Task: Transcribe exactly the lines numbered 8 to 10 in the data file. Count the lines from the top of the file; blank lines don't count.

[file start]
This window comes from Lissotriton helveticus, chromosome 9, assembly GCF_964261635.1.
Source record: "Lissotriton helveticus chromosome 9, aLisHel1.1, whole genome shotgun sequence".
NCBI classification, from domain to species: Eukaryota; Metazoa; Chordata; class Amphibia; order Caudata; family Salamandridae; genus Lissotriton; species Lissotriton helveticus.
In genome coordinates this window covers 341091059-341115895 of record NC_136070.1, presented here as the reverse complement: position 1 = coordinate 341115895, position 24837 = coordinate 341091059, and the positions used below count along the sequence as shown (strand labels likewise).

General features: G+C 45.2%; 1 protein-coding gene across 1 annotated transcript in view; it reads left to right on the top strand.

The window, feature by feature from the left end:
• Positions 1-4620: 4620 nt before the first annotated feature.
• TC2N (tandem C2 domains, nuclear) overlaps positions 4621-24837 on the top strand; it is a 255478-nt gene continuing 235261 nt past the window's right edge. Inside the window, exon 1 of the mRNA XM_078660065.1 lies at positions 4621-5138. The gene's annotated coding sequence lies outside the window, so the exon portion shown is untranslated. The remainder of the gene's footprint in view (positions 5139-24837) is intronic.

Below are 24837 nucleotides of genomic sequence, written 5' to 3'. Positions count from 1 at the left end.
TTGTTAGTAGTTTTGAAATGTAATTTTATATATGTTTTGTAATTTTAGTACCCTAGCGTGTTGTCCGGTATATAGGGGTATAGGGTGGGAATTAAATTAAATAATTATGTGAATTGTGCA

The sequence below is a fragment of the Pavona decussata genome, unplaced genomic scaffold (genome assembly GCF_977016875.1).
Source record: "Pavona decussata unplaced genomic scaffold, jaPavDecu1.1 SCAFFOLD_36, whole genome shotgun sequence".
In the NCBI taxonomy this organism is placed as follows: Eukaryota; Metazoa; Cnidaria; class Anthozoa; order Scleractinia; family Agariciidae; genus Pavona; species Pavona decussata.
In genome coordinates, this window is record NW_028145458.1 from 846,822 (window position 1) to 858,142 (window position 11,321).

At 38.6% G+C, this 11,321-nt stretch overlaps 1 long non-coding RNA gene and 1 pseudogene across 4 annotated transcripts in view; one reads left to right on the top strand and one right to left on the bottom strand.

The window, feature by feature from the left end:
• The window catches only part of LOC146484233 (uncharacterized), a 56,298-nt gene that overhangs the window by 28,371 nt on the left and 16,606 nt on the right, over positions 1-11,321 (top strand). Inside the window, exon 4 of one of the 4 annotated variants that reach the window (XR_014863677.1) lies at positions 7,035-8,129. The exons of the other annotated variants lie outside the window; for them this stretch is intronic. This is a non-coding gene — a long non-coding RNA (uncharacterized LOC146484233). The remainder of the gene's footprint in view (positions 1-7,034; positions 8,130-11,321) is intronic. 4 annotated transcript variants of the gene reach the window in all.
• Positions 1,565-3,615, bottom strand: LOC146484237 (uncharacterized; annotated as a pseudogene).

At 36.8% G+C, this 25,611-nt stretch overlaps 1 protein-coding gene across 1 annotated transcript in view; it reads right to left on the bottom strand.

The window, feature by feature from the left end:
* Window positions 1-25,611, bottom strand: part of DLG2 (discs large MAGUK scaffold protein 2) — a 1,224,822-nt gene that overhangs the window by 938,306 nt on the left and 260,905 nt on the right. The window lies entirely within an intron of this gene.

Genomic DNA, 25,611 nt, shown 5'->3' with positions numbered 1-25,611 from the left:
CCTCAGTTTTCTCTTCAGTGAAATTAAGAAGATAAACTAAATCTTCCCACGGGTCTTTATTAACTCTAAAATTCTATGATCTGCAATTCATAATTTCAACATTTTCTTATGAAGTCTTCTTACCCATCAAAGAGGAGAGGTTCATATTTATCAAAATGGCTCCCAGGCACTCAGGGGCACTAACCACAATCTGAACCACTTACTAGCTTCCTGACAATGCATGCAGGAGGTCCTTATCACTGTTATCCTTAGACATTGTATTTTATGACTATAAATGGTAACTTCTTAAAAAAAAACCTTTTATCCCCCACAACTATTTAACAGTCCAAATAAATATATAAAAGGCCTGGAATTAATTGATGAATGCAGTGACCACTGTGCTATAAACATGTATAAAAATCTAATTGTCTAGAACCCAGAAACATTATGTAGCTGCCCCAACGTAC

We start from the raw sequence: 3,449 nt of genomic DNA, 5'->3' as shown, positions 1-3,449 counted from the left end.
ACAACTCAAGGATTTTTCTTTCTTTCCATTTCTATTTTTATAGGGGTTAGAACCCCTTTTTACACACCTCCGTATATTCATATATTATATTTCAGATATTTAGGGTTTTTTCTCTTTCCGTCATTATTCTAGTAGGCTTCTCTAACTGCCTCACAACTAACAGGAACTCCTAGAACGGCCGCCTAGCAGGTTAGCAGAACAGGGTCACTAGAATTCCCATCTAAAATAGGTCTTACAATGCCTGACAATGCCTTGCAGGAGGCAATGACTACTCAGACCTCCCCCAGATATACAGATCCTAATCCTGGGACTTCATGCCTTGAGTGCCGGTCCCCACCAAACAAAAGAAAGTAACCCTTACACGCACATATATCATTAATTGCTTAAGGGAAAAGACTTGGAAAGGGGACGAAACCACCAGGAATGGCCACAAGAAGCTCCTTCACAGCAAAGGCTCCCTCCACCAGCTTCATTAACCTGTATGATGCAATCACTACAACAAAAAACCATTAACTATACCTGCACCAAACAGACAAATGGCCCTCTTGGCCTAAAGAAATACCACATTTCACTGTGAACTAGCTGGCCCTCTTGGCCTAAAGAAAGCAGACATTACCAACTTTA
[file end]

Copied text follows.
• TC2N (tandem C2 domains, nuclear) overlaps positions 4621-24837 on the top strand; it is a 255478-nt gene continuing 235261 nt past the window's right edge. Inside the window, exon 1 of the mRNA XM_078660065.1 lies at positions 4621-5138. The gene's annotated coding sequence lies outside the window, so the exon portion shown is untranslated. The remainder of the gene's footprint in view (positions 5139-24837) is intronic.

Below are 24837 nucleotides of genomic sequence, written 5' to 3'. Positions count from 1 at the left end.
TTGTTAGTAGTTTTGAAATGTAATTTTATATATGTTTTGTAATTTTAGTACCCTAGCGTGTTGTCCGGTATATAGGGGTATAGGGTGGGAATTAAATTAAATAATTATGTGAATTGTGCA